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2 Oregon high school students win national auto repair contest at Ford Motor

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DEARBORN, Michigan — High-caliber auto repair runs deep in two Oregon families.

Morgan White and Jay Saunders of Vale High School in Vale, Oregon, won a national contest Tuesday in suburban Detroit.

The contest included a written exam and a timed event in which two-member teams identify intentional glitches in a 2015 Ford Mustang and repair them. Two of Saunders' brothers were champions in 1992 and 2011.

White's father, Randy Belnap, was also on the '92 team. And their teacher, Drew Barnes, has now led two championship teams in three appearances.

PHOTO: The New Mexico team of Joshua Flores, left, and William Weatherford work under the hood of their Mustang in the 2015 Ford/AAA Student Auto Skills Competition on the front lawn of Ford Motor Company's World Headquarters in Dearborn, Mich., on Tuesday, June 9, 2015. Teams consisted of two high school juniors or seniors who had to take not only a written exam but were also timed in an event where they had to identify glitches and repair bugs in identical Ford Mustang Fastbacks.  (Jose Juarez/Detroit News via AP)  DETROIT FREE PRESS OUT; HUFFINGTON POST OUT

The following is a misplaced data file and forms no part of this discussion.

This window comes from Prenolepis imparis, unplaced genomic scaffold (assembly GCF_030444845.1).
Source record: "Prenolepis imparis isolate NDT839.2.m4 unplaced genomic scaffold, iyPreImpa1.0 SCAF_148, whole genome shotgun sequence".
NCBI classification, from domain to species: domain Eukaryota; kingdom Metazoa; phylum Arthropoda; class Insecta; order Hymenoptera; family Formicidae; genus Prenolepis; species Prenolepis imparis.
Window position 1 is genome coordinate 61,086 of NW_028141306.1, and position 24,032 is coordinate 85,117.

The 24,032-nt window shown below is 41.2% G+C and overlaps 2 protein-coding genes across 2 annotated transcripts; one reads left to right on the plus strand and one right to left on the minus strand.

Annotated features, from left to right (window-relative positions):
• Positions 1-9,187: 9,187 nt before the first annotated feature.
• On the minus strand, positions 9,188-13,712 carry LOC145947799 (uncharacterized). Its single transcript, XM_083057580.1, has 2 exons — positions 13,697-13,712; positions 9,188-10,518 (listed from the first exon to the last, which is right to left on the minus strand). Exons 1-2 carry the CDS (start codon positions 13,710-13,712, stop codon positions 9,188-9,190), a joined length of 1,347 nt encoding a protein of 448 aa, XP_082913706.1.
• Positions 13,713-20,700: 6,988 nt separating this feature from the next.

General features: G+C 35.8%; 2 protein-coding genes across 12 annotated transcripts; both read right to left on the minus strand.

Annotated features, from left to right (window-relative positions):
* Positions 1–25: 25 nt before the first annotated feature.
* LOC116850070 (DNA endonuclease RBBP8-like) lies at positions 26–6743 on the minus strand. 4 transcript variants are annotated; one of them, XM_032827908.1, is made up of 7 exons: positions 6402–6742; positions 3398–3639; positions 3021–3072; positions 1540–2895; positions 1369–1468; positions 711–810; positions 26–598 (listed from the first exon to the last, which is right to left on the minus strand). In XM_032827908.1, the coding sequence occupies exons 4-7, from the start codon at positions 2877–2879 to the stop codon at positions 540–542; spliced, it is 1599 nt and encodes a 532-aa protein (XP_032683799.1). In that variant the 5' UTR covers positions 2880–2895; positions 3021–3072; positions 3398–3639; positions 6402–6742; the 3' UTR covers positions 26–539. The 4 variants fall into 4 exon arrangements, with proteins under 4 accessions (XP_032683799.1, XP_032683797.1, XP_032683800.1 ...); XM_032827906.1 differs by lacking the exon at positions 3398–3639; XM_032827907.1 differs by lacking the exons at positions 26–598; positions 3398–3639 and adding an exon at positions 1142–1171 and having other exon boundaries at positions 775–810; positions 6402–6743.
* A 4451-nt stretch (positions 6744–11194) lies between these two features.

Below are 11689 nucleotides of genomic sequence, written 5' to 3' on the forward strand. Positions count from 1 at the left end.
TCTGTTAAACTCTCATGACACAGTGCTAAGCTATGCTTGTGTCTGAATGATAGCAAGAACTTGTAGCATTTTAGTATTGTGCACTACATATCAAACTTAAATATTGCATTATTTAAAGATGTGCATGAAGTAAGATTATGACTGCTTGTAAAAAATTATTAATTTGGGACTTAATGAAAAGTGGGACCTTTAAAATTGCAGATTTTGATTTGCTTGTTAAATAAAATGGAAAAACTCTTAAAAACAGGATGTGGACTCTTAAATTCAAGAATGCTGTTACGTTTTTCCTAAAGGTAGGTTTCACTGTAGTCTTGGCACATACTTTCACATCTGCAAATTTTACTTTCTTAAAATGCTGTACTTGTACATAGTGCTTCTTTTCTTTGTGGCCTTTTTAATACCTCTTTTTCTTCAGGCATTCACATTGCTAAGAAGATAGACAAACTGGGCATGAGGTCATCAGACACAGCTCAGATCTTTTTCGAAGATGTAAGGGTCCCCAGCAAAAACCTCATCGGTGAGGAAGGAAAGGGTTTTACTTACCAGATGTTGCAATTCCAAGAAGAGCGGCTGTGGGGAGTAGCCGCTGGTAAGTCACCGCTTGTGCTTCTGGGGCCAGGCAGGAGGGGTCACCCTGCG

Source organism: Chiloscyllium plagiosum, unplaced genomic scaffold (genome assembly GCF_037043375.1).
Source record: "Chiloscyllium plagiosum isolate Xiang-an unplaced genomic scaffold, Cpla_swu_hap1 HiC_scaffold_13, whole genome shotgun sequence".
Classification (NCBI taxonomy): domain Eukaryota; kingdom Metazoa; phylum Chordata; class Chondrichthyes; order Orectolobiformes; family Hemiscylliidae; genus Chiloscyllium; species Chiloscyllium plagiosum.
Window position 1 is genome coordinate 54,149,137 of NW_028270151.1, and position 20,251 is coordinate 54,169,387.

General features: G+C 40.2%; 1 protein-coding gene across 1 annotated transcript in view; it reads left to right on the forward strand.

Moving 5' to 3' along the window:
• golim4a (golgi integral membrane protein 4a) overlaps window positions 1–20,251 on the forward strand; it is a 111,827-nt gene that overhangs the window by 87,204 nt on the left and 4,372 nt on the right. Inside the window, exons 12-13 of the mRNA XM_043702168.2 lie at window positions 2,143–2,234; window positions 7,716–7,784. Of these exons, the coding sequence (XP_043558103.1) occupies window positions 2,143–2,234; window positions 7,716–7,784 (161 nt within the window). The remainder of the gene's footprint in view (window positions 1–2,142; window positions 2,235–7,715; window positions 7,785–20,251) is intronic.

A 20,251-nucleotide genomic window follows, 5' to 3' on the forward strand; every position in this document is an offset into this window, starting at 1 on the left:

The New Mexico team of Joshua Flores, left, and William Weatherford work under the hood of their Mustang in the 2015 Ford/AAA Student Auto Skills Competition on the front lawn of Ford Motor Company's World Headquarters in Dearborn, Mich., on Tuesday, June 9, 2015. Teams consisted of two high school juniors or seniors who had to take not only a written exam but were also timed in an event where they had to identify glitches and repair bugs in identical Ford Mustang Fastbacks. (Jose Juarez/Detroit News via AP) DETROIT FREE PRESS OUT; HUFFINGTON POST OUT

The 2015 Ford/AAA Student Auto Skills National Finals was held Tuesday outside Ford Motor Co. headquarters in Dearborn. White and Saunders will receive scholarships and join the team preparing Ryan Blaney's race car for the Coke Zero 400 in July.

"It's going to be a great experience for them to witness firsthand the adjustments that are made to a race car during an actual race," Blaney said.

The Oregon team was followed by Cole Vinton and Andrew Risner of North Pole, Alaska, and Graham Roten and Daniel Taylor of Boone, North Carolina.


Online:

http://www.autoskills.aaa.com

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